2. Nonfiction Intense: Book Proposal Tips (Gardner Room). If you are trying to create an awesome nonfiction book proposal, this presentation is for you.
3. Picture Book Intensive: Advice on Selling Your Children’s Book (Hampton Room). In this session, we’ll discuss questions to consider before sending a picture book manuscript out in the world.
BLOCK FOUR: 2:45 – 3:45
1. Twenty Questions You Need Answered Before You Seek an Agent or Self-Publish Your Book (Fairfax Room). Before you publish your work or query an agent, there are plenty of things you need to know.
2. How to Write and Pitch Your Memoir (Hampton Room). Learn how to take your true-life experience and turn it into an attractive book project.
3. The Keys to Science Fiction and Fantasy (Gardner Room). Learn from the inside how to navigate those aspects of SF/F writing that are unique.
BLOCK FIVE: 4:00 – 5:00
1. Twenty Questions You Need Answered After You Seek an Agent or Self-Publish Your Book (Fairfax Room). After you self-publish your work or get a traditional publishing book deal, there are plenty of things you need to know.
2. What You Need to Understand Before You Self-Publish (Gardner Room). Learn what self-publishing avenues are legit and which are ripoffs, and why some authors succeed in the business.
3. Writing Romance 101 — Finding Your Way to Your Own Happily Ever After (Hampton Room). This session will address important topics and tips for writers of romance.
SESSIONS END: 5:00
At 5 p.m., the day is done. Speakers will make themselves available by the workshop’s bookstore for a short while to sign any books for attendees.
Agent & Editor Pitching: All throughout the day.
PITCH AN AGENT OR EDITOR:
Amaryah Orenstein is a literary agent and the founder of GO Literary. Amaryah has always loved to read and provide (oftentimes unsolicited) editorial advice and, as a literary agent, she is thrilled to help writers bring their ideas to life. She is particularly drawn to narrative nonfiction and memoir but enjoys any book that connects the reader to its characters and evokes thought and feeling. Learn more about Amaryah here.
Beth Marshea is a literary agent and the founder of Ladderbird Agency. She is seeking literary fiction, women’s fiction, adult fantasy (specifically looking for non-European centric fantasy), adult science fiction (quick, exciting, fun adventures), crime novels, and YA sci-fi & fantasy. Beth is not seeking horror, middle grade, picture books, or historical fiction. Learn more about Beth here.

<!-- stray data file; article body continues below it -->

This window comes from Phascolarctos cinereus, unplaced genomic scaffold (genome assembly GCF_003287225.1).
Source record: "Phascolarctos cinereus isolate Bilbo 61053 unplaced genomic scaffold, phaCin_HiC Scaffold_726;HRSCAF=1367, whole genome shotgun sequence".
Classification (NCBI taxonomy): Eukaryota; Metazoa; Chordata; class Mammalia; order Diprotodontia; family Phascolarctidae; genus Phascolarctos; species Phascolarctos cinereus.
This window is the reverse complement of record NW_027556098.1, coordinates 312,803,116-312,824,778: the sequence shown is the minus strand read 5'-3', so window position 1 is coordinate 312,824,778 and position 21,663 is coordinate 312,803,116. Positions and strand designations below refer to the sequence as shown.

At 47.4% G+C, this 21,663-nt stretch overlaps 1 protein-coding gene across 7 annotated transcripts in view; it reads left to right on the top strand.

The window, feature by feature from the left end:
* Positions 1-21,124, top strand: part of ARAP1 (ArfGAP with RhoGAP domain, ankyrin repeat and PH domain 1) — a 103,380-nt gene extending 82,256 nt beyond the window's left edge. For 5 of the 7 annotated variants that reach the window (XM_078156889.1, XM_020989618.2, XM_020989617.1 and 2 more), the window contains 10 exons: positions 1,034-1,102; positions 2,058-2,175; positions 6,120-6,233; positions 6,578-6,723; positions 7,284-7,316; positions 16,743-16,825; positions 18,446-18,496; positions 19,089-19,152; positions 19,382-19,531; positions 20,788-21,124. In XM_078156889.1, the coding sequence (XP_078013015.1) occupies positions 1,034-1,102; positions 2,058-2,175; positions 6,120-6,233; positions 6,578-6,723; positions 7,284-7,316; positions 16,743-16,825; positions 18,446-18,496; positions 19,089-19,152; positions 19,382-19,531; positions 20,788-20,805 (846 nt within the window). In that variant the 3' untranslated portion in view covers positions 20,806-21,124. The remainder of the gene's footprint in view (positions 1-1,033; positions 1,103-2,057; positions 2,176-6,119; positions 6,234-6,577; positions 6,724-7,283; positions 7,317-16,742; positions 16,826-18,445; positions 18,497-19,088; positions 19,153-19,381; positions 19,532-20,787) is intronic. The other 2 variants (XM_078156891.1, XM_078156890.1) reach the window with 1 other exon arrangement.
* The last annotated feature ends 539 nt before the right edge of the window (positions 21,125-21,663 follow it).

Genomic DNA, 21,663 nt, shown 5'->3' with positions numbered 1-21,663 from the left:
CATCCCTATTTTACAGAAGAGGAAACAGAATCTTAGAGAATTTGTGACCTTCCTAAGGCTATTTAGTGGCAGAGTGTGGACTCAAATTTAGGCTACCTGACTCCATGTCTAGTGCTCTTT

Barbara Rosenberg is a literary agent with The Rosenberg Group. She is currently looking for: contemporary romance; historical romance; romantic suspense; and young adult/new adult romance; and commercial nonfiction from authors with an established platform. Learn more about Barbara here.
Elizabeth Bennett is a literary agent with Transatlantic Literary. As an agent, Elizabeth represents a balanced list of talented picture book, graphic novel, middle grade and YA authors and illustrators. She is interested in kidlit fiction and nonfiction submissions especially those with series potential and is partial to books with humor; books that approach contemporary issues in a fresh, new way; books that are inspired by pop-culture and current trends; books that make even a reluctant reader want to curl up in a nook and read. Learn more about Elizabeth here.
Lauren Scovel is a literary agent at Laura Gross Literary Agency. Her fiction specialties are: crime, GLBT, humor/satire, literary fiction, and multicultural. She will also consider commercial fiction, family saga, historical fiction, short story collections, thrillers/suspense. Her nonfiction specialties are cultural/social issues, current affairs, GLBT, investigative journalism, multicultural, narrative, politics, true crime, and women’s concerns. She will also consider: adventure/true story, history, humor, memoir, pets, and pop culture. Learn more about Lauren here.
Lori Galvin is a literary agent with Aevitas Creative Management. Prior to joining ACM, she was a book editor with Houghton Mifflin Harcourt and America’s Test Kitchen. She represents literary fiction, popular (mainstream) fiction, thrillers, and young adult. On the nonfiction side, she represents memoir, self-help, cookbooks, and lifestyle. Learn more about Lori here.
More 2019 agents to be announced as they are confirmed. You can sign up for pitches at any time, or switch pitches at any time, so long as the agent in question still has appointments open.